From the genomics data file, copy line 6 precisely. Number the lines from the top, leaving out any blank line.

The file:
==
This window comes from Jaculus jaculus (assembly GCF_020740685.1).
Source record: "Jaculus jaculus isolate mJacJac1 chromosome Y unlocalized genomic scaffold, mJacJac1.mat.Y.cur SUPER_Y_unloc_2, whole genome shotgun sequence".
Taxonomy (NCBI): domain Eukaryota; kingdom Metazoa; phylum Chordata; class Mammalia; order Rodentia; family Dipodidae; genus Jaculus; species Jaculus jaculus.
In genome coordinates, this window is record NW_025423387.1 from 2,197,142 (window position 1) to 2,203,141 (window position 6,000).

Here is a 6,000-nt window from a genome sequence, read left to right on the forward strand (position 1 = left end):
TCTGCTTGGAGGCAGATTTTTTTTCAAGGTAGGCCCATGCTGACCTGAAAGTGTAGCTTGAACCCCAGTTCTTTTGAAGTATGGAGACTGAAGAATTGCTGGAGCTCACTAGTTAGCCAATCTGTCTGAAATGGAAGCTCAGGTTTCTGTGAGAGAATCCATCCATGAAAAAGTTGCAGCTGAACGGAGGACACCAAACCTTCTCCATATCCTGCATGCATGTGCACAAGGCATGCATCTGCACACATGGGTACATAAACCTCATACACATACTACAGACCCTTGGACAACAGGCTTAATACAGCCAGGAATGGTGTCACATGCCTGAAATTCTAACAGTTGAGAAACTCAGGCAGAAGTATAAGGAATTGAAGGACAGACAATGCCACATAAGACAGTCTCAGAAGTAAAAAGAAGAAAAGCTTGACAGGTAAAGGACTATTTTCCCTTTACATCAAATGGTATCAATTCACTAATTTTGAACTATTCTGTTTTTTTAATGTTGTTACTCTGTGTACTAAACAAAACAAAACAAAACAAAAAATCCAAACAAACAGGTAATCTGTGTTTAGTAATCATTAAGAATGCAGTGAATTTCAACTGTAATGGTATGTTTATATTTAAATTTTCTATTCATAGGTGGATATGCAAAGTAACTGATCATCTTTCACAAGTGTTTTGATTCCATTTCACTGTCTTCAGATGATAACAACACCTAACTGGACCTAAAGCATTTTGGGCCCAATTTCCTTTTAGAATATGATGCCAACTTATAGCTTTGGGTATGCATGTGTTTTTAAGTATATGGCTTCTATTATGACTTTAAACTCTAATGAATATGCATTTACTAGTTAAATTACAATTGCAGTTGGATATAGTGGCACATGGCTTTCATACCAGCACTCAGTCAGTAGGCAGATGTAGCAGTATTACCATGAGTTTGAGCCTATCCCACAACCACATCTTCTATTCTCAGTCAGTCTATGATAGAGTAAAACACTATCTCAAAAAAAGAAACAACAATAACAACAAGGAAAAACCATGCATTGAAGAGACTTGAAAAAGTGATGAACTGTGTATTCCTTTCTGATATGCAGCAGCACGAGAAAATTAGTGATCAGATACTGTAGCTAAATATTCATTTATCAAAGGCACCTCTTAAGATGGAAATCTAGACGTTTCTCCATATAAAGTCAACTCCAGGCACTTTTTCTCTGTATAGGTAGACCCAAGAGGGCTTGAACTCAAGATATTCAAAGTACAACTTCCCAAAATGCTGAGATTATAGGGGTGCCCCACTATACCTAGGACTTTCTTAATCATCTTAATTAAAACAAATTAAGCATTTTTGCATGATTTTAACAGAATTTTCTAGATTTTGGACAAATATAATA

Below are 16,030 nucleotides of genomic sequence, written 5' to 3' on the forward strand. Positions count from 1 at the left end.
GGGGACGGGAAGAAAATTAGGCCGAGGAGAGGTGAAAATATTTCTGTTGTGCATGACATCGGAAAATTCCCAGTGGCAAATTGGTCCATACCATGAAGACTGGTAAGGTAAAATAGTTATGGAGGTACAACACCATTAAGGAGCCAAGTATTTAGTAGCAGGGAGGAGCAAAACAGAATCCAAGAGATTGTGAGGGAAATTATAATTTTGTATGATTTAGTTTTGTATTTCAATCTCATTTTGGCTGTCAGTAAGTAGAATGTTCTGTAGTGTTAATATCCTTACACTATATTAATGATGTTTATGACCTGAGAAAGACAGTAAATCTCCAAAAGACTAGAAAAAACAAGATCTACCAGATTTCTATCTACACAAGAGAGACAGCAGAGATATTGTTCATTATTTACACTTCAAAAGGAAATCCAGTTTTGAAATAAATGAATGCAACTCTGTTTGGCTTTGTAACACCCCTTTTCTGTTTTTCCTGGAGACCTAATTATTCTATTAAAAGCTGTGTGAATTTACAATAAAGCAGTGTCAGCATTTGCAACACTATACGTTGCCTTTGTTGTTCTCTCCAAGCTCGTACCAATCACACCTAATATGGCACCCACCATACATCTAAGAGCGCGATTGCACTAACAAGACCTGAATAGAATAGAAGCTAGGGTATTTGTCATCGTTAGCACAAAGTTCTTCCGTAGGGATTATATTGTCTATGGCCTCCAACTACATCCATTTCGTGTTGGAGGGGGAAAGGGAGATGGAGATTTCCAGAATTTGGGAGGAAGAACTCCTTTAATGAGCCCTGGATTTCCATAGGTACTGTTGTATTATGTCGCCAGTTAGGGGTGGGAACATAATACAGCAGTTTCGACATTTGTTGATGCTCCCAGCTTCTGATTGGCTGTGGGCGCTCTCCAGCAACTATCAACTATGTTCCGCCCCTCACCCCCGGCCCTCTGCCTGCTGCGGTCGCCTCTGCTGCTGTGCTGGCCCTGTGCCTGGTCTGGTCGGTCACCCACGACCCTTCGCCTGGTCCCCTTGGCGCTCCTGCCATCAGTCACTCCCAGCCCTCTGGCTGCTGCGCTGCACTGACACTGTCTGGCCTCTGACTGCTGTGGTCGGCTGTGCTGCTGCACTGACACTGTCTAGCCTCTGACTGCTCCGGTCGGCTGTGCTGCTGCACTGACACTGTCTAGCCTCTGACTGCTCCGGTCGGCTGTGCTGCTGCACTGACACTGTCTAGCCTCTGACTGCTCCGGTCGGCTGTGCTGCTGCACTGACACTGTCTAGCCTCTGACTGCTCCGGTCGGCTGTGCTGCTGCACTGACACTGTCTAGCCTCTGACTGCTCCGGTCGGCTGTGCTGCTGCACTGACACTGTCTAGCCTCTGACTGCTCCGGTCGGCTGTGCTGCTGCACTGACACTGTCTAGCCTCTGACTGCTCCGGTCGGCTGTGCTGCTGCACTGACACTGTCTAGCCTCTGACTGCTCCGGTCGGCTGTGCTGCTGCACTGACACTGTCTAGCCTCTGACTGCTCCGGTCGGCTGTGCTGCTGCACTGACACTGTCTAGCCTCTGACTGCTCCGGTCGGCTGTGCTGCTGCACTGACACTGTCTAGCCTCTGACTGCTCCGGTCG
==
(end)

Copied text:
TCTGCTTGGAGGCAGATTTTTTTTCAAGGTAGGCCCATGCTGACCTGAAAGTGTAGCTTGAACCCCAGTTCTTTTGAAGTATGGAGACTGAAGAATTGCTGGAGCTCACTAGTTAGCCAATCTGTCTGAAATGGAAGCTCAGGTTTCTGTGAGAGAATCCATCCATGAAAAAGTTGCAGCTGAACGGAGGACACCAAACCTTCTCCATATCCTGCATGCATGTGCACAAGGCATGCATCTGCACACATGGGTACATAAACCTCATACACATACTACAGACCCTTGGACAACAGGCTTAATACAGCCAGGAATGGTGTCACATGCCTGAAATTCTAACAGTTGAGAAACTCAGGCAGAAGTATAAGGAATTGAAGGACAGACAATGCCACATAAGACAGTCTCAGAAGTAAAAAGAAGAAAAGCTTGACAGGTAAAGGACTATTTTCCCTTTACATCAAATGGTATCAATTCACTAATTTTGAACTATTCTGTTTTTTTAATGTTGTTACTCTGTGTACTAAACAAAACAAAACAAAACAAAAAATCCAAACAAACAGGTAATCTGTGTTTAGTAATCATTAAGAATGCAGTGAATTTCAACTGTAATGGTATGTTTATATTTAAATTTTCTATTCATAGGTGGATATGCAAAGTAACTGATCATCTTTCACAAGTGTTTTGATTCCATTTCACTGTCTTCAGATGATAACAACACCTAACTGGACCTAAAGCATTTTGGGCCCAATTTCCTTTTAGAATATGATGCCAACTTATAGCTTTGGGTATGCATGTGTTTTTAAGTATATGGCTTCTATTATGACTTTAAACTCTAATGAATATGCATTTACTAGTTAAATTACAATTGCAGTTGGATATAGTGGCACATGGCTTTCATACCAGCACTCAGTCAGTAGGCAGATGTAGCAGTATTACCATGAGTTTGAGCCTATCCCACAACCACATCTTCTATTCTCAGTCAGTCTATGATAGAGTAAAACACTATCTCAAAAAAAGAAACAACAATAACAACAAGGAAAAACCATGCATTGAAGAGACTTGAAAAAGTGATGAACTGTGTATTCCTTTCTGATATGCAGCAGCACGAGAAAATTAGTGATCAGATACTGTAGCTAAATATTCATTTATCAAAGGCACCTCTTAAGATGGAAATCTAGACGTTTCTCCATATAAAGTCAACTCCAGGCACTTTTTCTCTGTATAGGTAGACCCAAGAGGGCTTGAACTCAAGATATTCAAAGTACAACTTCCCAAAATGCTGAGATTATAGGGGTGCCCCACTATACCTAGGACTTTCTTAATCATCTTAATTAAAACAAATTAAGCATTTTTGCATGATTTTAACAGAATTTTCTAGATTTTGGACAAATATAATA